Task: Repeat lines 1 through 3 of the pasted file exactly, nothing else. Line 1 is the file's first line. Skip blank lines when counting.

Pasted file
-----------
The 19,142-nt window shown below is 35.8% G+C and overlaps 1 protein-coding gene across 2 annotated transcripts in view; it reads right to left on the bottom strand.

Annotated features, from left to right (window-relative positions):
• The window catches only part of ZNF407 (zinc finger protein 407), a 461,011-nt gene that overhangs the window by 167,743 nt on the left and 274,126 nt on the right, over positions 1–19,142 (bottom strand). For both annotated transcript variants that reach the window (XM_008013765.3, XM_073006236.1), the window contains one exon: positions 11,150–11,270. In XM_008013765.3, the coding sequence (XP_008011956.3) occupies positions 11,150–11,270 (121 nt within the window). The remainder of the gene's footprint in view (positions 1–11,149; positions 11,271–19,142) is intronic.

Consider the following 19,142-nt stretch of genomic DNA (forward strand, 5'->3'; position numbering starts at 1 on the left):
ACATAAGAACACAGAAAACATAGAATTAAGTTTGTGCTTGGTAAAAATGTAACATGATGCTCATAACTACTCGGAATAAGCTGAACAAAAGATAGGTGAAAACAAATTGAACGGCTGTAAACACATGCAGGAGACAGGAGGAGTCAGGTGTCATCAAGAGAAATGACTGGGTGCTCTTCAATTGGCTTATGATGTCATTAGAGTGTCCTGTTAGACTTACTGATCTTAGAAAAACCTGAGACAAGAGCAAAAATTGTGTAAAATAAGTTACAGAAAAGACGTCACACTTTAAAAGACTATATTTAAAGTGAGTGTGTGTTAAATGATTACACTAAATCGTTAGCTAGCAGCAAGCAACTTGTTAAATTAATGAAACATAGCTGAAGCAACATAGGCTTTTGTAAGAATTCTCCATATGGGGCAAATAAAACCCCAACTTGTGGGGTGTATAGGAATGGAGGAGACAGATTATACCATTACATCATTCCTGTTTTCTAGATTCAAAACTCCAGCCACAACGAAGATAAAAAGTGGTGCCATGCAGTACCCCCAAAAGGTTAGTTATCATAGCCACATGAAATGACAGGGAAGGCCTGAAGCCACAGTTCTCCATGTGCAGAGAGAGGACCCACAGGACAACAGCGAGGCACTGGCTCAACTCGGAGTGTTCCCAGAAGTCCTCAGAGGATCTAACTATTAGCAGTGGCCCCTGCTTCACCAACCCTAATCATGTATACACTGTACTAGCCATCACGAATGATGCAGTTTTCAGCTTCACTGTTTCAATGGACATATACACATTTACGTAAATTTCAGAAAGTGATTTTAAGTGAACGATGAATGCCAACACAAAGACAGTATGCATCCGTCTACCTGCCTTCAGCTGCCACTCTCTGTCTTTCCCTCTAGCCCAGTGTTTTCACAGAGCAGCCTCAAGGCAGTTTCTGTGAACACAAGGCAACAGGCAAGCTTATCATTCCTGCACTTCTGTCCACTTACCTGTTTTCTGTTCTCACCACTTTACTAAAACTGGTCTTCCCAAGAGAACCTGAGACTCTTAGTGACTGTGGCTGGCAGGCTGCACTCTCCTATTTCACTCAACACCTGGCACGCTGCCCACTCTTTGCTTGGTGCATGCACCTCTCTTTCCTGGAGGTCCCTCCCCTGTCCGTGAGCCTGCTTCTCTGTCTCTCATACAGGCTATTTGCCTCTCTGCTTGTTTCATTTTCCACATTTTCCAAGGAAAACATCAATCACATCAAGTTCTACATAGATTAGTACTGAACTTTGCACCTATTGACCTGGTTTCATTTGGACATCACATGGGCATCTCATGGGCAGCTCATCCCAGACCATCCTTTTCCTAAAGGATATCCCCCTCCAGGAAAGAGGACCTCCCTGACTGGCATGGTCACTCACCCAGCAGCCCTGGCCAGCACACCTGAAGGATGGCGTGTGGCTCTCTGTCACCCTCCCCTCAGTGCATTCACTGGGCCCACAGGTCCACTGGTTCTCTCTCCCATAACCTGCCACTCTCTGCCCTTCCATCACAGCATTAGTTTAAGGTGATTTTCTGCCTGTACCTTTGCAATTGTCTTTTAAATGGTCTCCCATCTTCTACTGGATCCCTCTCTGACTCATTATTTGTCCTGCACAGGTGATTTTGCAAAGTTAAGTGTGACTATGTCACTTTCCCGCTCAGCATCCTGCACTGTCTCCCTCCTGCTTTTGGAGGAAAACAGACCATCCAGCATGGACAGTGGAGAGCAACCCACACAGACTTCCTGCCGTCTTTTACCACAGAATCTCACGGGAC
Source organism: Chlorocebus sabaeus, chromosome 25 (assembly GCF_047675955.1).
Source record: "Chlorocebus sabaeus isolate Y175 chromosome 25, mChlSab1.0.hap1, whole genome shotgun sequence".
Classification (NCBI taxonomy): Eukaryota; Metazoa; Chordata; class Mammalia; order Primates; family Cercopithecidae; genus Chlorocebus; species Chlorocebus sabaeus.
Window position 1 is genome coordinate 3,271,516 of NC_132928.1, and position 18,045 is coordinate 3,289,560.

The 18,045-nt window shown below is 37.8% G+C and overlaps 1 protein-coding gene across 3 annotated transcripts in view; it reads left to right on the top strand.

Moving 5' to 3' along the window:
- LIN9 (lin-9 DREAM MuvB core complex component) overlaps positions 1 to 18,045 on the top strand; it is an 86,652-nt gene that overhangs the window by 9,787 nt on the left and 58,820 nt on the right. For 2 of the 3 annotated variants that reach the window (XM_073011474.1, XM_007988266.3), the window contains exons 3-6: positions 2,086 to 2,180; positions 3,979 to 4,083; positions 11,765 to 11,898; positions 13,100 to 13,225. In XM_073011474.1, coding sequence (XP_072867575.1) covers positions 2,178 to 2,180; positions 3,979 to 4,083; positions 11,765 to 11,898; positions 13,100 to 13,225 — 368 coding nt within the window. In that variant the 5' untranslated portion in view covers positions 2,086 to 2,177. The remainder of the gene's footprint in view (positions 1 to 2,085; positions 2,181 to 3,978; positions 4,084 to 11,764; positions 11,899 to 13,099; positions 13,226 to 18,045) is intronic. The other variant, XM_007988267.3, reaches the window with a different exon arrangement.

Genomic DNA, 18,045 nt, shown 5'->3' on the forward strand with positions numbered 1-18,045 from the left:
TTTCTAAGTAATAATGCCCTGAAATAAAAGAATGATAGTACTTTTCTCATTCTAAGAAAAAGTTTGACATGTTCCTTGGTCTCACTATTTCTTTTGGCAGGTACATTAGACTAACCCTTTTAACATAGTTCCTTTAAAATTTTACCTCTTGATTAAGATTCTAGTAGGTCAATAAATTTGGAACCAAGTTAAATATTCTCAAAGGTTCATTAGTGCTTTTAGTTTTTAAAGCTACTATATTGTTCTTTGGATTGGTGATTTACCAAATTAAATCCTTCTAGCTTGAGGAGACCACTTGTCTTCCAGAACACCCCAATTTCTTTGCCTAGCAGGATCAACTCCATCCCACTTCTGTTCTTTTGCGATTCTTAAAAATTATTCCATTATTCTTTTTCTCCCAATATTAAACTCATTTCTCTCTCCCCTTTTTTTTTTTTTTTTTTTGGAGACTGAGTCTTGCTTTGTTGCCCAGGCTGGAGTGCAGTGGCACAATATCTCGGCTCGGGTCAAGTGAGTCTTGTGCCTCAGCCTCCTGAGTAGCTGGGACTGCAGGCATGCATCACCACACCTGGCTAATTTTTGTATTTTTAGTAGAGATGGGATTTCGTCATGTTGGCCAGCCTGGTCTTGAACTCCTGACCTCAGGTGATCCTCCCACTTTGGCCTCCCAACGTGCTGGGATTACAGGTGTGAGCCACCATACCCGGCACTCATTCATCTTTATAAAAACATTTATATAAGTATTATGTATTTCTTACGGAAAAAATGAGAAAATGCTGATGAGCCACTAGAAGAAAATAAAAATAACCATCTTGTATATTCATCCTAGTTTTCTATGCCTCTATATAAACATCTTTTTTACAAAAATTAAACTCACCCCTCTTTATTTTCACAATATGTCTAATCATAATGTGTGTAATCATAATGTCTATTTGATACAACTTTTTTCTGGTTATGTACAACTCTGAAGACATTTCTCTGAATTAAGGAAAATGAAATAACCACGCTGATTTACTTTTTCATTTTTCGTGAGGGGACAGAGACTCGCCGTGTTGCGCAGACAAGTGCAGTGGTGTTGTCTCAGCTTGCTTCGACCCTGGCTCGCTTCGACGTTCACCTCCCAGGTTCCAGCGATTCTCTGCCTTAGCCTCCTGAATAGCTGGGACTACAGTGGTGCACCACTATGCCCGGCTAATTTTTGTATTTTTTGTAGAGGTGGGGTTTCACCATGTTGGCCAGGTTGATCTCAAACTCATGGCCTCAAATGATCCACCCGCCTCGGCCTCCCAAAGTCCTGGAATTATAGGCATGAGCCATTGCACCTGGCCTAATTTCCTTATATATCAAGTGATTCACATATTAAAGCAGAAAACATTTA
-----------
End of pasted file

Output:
The 19,142-nt window shown below is 35.8% G+C and overlaps 1 protein-coding gene across 2 annotated transcripts in view; it reads right to left on the bottom strand.

Annotated features, from left to right (window-relative positions):
• The window catches only part of ZNF407 (zinc finger protein 407), a 461,011-nt gene that overhangs the window by 167,743 nt on the left and 274,126 nt on the right, over positions 1–19,142 (bottom strand). For both annotated transcript variants that reach the window (XM_008013765.3, XM_073006236.1), the window contains one exon: positions 11,150–11,270. In XM_008013765.3, the coding sequence (XP_008011956.3) occupies positions 11,150–11,270 (121 nt within the window). The remainder of the gene's footprint in view (positions 1–11,149; positions 11,271–19,142) is intronic.